Industry strikes back over Thompson Divide intercession |

Industry strikes back over Thompson Divide intercession

John Colson
Post Independent
Aspen, CO Colorado

CARBONDALE – Colorado’s oil and gas industry is resisting efforts by the state’s two U.S. senators to intercede in a unitization request for gas leases in the Thompson Divide area near Carbondale.

In a letter sent Monday to U.S. Interior Secretary Ken Salazar and Agriculture Secretary Tom Vilsack, industry trade groups have argued against the move by Senators Michael Bennet and Mark Udall, both Democrats of Colorado.

The senators’ effort, the industry’s letter stated, is “not in accord with the law” and “would politicize a technical and administrative determination,” typically made by officials in the U.S. Bureau of Land Management.

“We want to create a better understanding with the senators’ offices of the unitization process,” said David Ludlam, executive director of the Western Slope Colorado Oil and Gas Association.

Bennet and Udall, in an Oct. 13 letter to Salazar and Vilsack, asked that federal land managers hold off on any decisions regarding the request by SG Interests to unitize about 32,000 acres of federal land in area known as Lake Ridge, a section of the Thompson Divide area.

If granted, unitization would lump some 31 leases together into one federal unit for exploration and production, and would make it easier for the company to win extensions in its drilling permits in case obstacles are encountered, according to federal officials.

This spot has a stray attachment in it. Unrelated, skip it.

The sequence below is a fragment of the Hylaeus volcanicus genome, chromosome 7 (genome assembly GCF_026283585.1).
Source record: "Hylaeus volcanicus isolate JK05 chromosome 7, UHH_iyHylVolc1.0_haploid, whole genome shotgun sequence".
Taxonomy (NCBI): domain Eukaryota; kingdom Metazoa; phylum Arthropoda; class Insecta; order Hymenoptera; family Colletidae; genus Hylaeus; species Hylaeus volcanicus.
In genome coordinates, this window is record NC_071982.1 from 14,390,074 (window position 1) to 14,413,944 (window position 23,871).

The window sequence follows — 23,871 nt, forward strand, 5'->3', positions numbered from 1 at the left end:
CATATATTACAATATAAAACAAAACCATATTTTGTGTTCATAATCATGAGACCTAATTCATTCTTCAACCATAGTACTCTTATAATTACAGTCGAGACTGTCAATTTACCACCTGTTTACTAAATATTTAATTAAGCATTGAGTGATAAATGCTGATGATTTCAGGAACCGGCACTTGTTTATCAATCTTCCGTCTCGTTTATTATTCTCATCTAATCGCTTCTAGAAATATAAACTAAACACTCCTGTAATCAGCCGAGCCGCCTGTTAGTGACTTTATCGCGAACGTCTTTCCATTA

The two senators asked that the BLM open up the unitization review process to public hearings and discussions. The gas leases in this instance were issued by the U.S. Forest Service, but the BLM is in charge of the unitization decision under federal regulations.

Drilling in the Thompson Divide area is being opposed by the Thompson Divide Coalition, based in Carbondale, which contends that drilling would wipe out existing uses of public lands by ranchers and recreationalists, harm wildlife and pollute the watershed.

But such concerns are not relevant to the unitization request, according to the industry letter, which is signed by representatives of the Western Slope Colorado Oil and Gas Association, the Western Energy Alliance, the Colorado Oil and Gas Association and the Colorado Petroleum Association.

“The formation of a federal unit is integral to the diligent and proper development of federal oil and gas resources,” states the letter. “It is not an opportunity to reconsider the decision to lease.”

Specifically, the letter maintains, a unitization request is reviewed by the BLM based strictly on an “analysis of geological and geophysical data.”

The industry letter referred to the Lake Ridge unit as part of a general “technological success story,” in which recent advances in drilling technology are enabling drilling companies to get to petroleum resources previously considered inaccessible.

Those technical advances include hydraulic fracturing, or “fracking,” in which massive quantities of water, sand and chemicals are injected, under high pressure, deep underground to break up rock layers and free up gas and oil to flow to the surface.

Concern about the effects of fracking on groundwater and air quality have prompted widespread efforts to curb the practice until more is known, including an ongoing investigation by the U.S. Environmental Protection Agency.

Industry sources point to some 60 years of fracking experience, without any proven incidents of water or air pollution, as evidence that the procedure is safe.

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